Dracula goes steampunk at the Surrey Arts Centre

A modern twist on a classic scary story

Stacey Sherback

From Oct. 8 to 10, the Surrey Arts Centre put on a very particular adaptation of Dracula, a play based on the classic novel by Bram Stoker.

“It’s something I’ve wanted to do for a long time,” says director Ellie King, who used the original script from the 1929 play adaptation, but decided on a particularly trendy deviation from the original. King’s iteration of Dracula is set in a steampunk universe—an interesting way to give the classic story a modern, or faux-modern, twist.

Steampunk is a genre that blends technology and design inspired by 19th century steam-powered machinery which has grown increasingly popular over the last couple of years. Even Bard on the Beach featured a steampunk adaptation of A Comedy Of Errors over the summer. In this case, not only do Dracula and steampunk share a gothic theme, Dracula was written in the very century which steampunk is based on.

This universe was illustrated primarily through the costumes worn by the play’s leading cast. Anna Van Helsing is the first character to wear a complete steampunk outfit while the others begin to wear more Victorian-era gear as the play goes on.

“As they believe more in the fact that he is a vampire, they are drawn more into this universe so they become more steampunk as the play goes on,” says King.

However, what really brought Dracula’s steampunk universe to life was the set. Gears and bold shapes were painted onto the walls, and at every shift in scenery the play came alive with the movement of the changing set. For example, the desk in Dr. Seward’s office was on railway tracks, and when the office set had to change, the actors pulled a lever to activate the tracks.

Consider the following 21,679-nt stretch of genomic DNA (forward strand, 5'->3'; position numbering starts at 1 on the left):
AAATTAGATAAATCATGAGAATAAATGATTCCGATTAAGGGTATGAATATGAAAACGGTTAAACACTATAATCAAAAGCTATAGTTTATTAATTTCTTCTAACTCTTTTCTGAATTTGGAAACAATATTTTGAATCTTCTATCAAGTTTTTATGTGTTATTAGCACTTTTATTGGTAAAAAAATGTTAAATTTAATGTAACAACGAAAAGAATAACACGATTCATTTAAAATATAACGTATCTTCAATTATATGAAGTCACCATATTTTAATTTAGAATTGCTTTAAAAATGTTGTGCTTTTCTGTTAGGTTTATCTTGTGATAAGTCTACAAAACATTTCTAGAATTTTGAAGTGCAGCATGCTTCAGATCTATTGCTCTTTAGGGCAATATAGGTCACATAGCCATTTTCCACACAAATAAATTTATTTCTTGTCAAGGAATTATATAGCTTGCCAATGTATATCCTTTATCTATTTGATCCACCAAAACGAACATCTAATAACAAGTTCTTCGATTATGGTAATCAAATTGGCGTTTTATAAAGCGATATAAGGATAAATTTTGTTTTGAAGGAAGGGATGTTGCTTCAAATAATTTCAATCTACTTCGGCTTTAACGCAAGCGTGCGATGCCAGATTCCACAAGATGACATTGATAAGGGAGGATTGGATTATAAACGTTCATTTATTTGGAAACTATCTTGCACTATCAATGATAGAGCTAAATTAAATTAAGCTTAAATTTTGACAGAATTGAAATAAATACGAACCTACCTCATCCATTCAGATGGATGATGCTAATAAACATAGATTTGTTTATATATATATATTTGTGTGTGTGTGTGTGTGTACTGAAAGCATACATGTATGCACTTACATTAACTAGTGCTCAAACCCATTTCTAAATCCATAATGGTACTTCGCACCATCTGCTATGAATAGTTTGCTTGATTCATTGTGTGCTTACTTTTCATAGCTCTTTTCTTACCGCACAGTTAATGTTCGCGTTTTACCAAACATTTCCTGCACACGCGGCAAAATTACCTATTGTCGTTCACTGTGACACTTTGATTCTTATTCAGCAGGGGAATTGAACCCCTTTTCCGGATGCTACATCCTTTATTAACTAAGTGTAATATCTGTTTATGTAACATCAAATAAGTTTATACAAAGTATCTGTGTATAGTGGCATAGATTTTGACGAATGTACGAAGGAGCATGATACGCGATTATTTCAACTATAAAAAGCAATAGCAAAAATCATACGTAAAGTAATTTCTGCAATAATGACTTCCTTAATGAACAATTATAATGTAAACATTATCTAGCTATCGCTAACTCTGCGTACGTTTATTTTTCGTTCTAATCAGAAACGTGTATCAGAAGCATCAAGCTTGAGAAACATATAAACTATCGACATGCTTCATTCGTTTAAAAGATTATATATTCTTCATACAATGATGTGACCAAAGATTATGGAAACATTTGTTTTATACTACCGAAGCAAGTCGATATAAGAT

“This was a challenging set because it has to go from being the office into the boudoir and then into the crypt,” says King. “I came up with the idea of just flipping it and making it a part of the action. It became a part of the universe so that things are not what they seem to be.”

Another twist in King’s adaptation is the character of Van Helsing, Dracula’s nemesis. Traditionally, Helsing is a male but in this version King has changed the gender, a decision which provided more depth and modernization to the script. And while this was a welcomed change for the character itself, a female Helsing also altered the relationship between the play’s primary characters.

“I was interested in exploring what would happen if in fact Dracula’s antagonist was a woman,” says King. “There was that sexual attraction because he uses that to pull people to him. So I wanted to explore if the person fighting him is also attracted to him.”

Helsing is a lot of things—strong, smart, and independent. Allowing herself to be swayed by Dracula shows that she is human and that even the strongest willed people can be persuaded.

As for Dracula himself, he was not your modern 21st century vampire. He was portrayed as a dangerous creature with no empathy, which worked well to bring fear into the play.

“We tried to explore him more as an animal,” says King. “We wanted to go back to the roots of the myth, which is that it’s a really nasty monster that feeds on humans and destroys them.”

In other words, he didn’t sparkle.


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